Trump’s cli­mate pol­icy puts spring ski­ing on en­dan­gered list

The Denver Post - - PERSPECTIVE - Diane Car­man is a com­mu­ni­ca­tions con­sul­tant. By Diane Car­man

The weather wasn’t per­fect this week for the Trump fam­ily’s spring break in Aspen. With mud-sea­son tem­per­a­tures ar­riv­ing early, the fam­i­lies of Don Jr. and Eric, and Ivanka and the kids likely faced some less-than-ideal ski con­di­tions: ice be­fore noon and slush af­ter.

It wasn’t even cold enough to break out the furs.

Heck, the tem­per­a­tures in Aspen dur­ing the World Cup ear­lier this month got into the 60s. Deny all you want — and the new En­vi­ron­men­tal Pro­tec­tion Agency di­rec­tor is fa­mous for that — it doesn’t change the facts. The ev­i­dence of cli­mate change is all around us here in Colorado. Even in Aspen.

A two-year-old study for the Colorado En­ergy Of­fice re­ported that the av­er­age an­nual tem­per­a­tures across Colorado in­creased 2 de­grees Fahren­heit over the past 30 years, and snow­pack was be­low av­er­age in the years since 2000 in all the ma­jor river basins.

Es­pe­cially rel­e­vant to skiers, the re­searchers found that snowmelt and peak runoff have oc­curred one to four weeks ear­lier over the past 30 years. That means that not only is the ski sea­son of­ten cut short, the sum­mer is longer and de­mand for the fi­nite wa­ter sup­plies in the reser­voirs once the snow has melted is in­creased.

We’re no longer talk­ing about a prob­lem that looms on the hori­zon. Just ask the more than 400 Boul­der-area res­i­dents who were evac­u­ated from their homes this month as a wild­fire raced through the open space west of town.

In re­cent years, wild­fires have been more fre­quent and more in­tense through­out the re­gion due to cli­mate change, risk­ing lives and prop­erty, and driv­ing up in­sur­ance costs. Emer­gency man­age­ment per­son­nel in Boul­der County and other foothills com­mu­ni­ties are get­ting a lit­tle too much prac­tice at this wild­fire evac­u­a­tion rou­tine.

The state’s forests, wildlife and agri­cul­tural lands al­ready have been dra­mat­i­cally af­fected and per­ma­nently al­tered by cli­mate change.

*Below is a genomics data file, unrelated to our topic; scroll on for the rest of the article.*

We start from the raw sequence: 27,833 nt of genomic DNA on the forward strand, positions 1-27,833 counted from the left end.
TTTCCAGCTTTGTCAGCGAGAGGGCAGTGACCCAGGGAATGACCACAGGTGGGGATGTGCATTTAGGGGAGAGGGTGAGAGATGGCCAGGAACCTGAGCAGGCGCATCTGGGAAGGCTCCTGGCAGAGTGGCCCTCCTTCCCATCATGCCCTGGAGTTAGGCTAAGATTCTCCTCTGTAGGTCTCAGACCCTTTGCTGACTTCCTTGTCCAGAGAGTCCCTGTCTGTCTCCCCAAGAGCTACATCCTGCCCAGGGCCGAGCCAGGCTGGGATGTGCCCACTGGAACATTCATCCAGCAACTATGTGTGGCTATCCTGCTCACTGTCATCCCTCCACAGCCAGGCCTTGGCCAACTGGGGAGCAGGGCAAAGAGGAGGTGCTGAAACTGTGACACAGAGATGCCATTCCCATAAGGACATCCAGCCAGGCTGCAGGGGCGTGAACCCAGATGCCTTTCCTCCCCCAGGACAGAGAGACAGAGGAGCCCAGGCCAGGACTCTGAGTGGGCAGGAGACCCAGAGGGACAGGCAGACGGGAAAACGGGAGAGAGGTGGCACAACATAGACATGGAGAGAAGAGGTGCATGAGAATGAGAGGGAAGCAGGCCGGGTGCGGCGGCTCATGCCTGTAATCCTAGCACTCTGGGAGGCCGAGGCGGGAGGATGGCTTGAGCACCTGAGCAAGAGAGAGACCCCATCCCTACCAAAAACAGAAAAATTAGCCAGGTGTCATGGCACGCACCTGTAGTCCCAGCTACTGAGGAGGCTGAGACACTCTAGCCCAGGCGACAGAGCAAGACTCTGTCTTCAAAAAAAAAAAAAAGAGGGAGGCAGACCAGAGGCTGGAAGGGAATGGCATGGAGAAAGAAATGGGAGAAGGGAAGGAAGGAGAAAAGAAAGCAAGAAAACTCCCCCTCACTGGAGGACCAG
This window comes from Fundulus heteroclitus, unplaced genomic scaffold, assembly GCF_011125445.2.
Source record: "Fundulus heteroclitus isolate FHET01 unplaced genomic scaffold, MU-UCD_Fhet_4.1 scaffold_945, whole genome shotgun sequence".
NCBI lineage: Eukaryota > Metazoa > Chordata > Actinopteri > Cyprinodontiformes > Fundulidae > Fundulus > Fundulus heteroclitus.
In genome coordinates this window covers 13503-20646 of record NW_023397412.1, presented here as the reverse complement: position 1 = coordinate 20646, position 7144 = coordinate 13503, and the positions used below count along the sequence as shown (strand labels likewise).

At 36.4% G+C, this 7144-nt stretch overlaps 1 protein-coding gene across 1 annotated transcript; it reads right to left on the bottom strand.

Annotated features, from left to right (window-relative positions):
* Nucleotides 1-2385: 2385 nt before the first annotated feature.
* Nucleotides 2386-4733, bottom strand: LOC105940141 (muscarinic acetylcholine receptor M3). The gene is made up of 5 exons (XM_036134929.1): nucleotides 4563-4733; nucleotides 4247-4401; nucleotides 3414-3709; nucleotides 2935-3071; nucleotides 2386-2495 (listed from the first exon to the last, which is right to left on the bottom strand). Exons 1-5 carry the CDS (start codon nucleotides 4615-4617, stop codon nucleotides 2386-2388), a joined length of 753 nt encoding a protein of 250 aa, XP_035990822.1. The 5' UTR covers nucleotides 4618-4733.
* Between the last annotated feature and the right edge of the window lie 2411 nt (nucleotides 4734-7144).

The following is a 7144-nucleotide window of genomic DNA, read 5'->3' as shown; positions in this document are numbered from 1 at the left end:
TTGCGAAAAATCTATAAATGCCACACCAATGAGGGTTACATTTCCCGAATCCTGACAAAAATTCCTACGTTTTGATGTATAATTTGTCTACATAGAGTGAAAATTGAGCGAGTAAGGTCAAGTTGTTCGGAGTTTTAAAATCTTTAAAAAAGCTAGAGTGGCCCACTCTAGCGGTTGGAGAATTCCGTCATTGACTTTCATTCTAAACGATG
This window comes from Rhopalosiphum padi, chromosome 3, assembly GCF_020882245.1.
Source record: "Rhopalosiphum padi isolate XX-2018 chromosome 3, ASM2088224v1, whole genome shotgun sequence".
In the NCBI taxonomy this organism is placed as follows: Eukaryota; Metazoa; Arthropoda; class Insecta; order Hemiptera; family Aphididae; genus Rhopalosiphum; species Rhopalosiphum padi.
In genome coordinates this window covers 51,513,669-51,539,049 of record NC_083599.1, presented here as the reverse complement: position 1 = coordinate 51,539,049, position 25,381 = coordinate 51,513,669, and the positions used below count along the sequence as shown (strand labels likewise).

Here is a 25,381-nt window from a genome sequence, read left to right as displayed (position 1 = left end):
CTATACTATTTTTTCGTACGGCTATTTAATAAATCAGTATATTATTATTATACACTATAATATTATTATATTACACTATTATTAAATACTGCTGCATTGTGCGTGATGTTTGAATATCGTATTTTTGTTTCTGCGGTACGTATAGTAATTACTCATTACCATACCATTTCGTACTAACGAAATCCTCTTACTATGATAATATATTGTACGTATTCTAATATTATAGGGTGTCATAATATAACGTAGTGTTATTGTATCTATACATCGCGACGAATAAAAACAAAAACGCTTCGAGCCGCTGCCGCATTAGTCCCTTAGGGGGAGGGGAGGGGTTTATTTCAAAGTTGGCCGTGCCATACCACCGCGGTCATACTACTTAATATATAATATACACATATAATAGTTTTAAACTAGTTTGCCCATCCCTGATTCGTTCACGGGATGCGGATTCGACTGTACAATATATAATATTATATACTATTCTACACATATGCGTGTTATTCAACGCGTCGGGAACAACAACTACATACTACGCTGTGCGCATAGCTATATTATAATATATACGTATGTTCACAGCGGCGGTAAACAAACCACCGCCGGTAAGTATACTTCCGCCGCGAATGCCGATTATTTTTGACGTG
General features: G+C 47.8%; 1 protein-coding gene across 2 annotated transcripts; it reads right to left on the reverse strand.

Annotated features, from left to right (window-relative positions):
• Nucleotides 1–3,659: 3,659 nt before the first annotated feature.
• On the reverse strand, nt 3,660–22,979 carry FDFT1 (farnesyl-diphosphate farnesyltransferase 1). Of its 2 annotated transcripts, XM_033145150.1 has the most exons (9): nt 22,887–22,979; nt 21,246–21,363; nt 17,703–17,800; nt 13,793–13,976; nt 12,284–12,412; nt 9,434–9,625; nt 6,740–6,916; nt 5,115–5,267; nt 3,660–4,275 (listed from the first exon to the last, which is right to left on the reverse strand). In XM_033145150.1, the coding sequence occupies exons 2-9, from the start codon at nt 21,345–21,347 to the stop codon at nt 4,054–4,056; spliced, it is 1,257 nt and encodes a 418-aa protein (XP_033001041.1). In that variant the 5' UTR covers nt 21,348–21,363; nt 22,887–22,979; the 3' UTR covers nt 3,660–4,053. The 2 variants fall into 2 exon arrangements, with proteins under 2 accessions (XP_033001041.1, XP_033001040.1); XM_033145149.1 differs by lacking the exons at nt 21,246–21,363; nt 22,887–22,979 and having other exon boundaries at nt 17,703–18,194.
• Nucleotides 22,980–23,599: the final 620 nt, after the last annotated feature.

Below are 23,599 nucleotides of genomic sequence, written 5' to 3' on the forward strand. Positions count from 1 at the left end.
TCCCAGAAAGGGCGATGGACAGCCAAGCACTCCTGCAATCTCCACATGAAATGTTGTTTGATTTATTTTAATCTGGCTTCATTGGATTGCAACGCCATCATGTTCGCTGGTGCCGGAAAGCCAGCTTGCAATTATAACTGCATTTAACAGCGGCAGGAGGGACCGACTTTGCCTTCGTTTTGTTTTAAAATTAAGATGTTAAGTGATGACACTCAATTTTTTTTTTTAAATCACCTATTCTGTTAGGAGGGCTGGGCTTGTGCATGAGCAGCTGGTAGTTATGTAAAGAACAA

So with all that in mind, the ad­min­is­tra­tion’s plans to sav­age the EPA’s bud­get and staff, trash the Clean Power Plan, change tailpipe emis­sion stan­dards so cars can pol­lute more, en­cour­age ex­pan­sion of coal-fired power plants and re­ject the Paris Agree­ment reached by 194 coun­tries to ad­dress the in­creas­ingly dev­as­tat­ing threat of cli­mate change on the planet seem, well, in­sane.

Scott Pruitt, the EPA di­rec­tor brought to us by the oil and gas in­dus­try, said this month that de­spite a cen­tury of re­search and decades of over­whelm­ing agree­ment by the in­ter­na­tional scientific com­mu­nity, he still re­fuses to ac­cept that car­bon diox­ide is a pri­mary con­trib­u­tor to global warming.

“I think that mea­sur­ing with pre­ci­sion hu­man ac­tiv­ity on the cli­mate is some­thing very chal­leng­ing to do, and there’s tremen­dous dis­agree­ment about the de­gree of im­pact … ,” he told CNBC. Not true.

Mario J. Molina, a No­bel Prize-win­ning scientist and ex­pert on cli­mate change, told The New York Times that the de­gree of ig­no­rance dis­played by the U.S. in this re­gard is “shock­ing.”

Equally shock­ing is the strat­egy for ad­dress­ing what Pruitt con­sid­ers a “very chal­leng­ing” sit­u­a­tion. He’s propos­ing elim­i­nat­ing fund­ing for fur­ther re­search.

If he re­ally be­lieved what he’s say­ing, he’d be hell­bent on get­ting an­swers and in­crease the fund­ing to en­able the coun­try to take ur­gent, ap­pro­pri­ate ac­tion.

Some of the sci­en­tists and ac­tivists work­ing to ad­dress cli­mate change are wor­ry­ing aloud that with Trump’s ac­tions to re­verse course on cli­mate, we lose any hope of be­ing able to mit­i­gate the im­pacts. It al­ready was a long-shot, they say, but last fall car­bon emis­sions around the world were be­gin­ning to sta­bi­lize as re­new­able en­ergy projects ex­panded and coal power plants were be­ing shut down across Asia, Europe and the U.S.

What hap­pens if Trump and the Repub­li­can Congress suc­ceed in fir­ing up the smoke­stacks and the tailpipes and the fat cigars of their pals at Arch Coal and ExxonMo­bil?

What do we tell the chil­dren about why they thought quar­terly div­i­dends for their cam­paign con­trib­u­tors were more im­por­tant than our fu­ture?

I for one am hop­ing the Trumps and their chil­dren have a great time in Aspen — all blue­bird skies and starry nights and epic days on the slopes.

May they want to re­turn to Colorado again and again, and even pic­ture them­selves some­day bring­ing the next gen­er­a­tion of Trumps here for spring break in­stead of hav­ing to try to ex­plain to them about times gone by when peo­ple used to strap on skis and race down­hill on some­thing they called “snow.”

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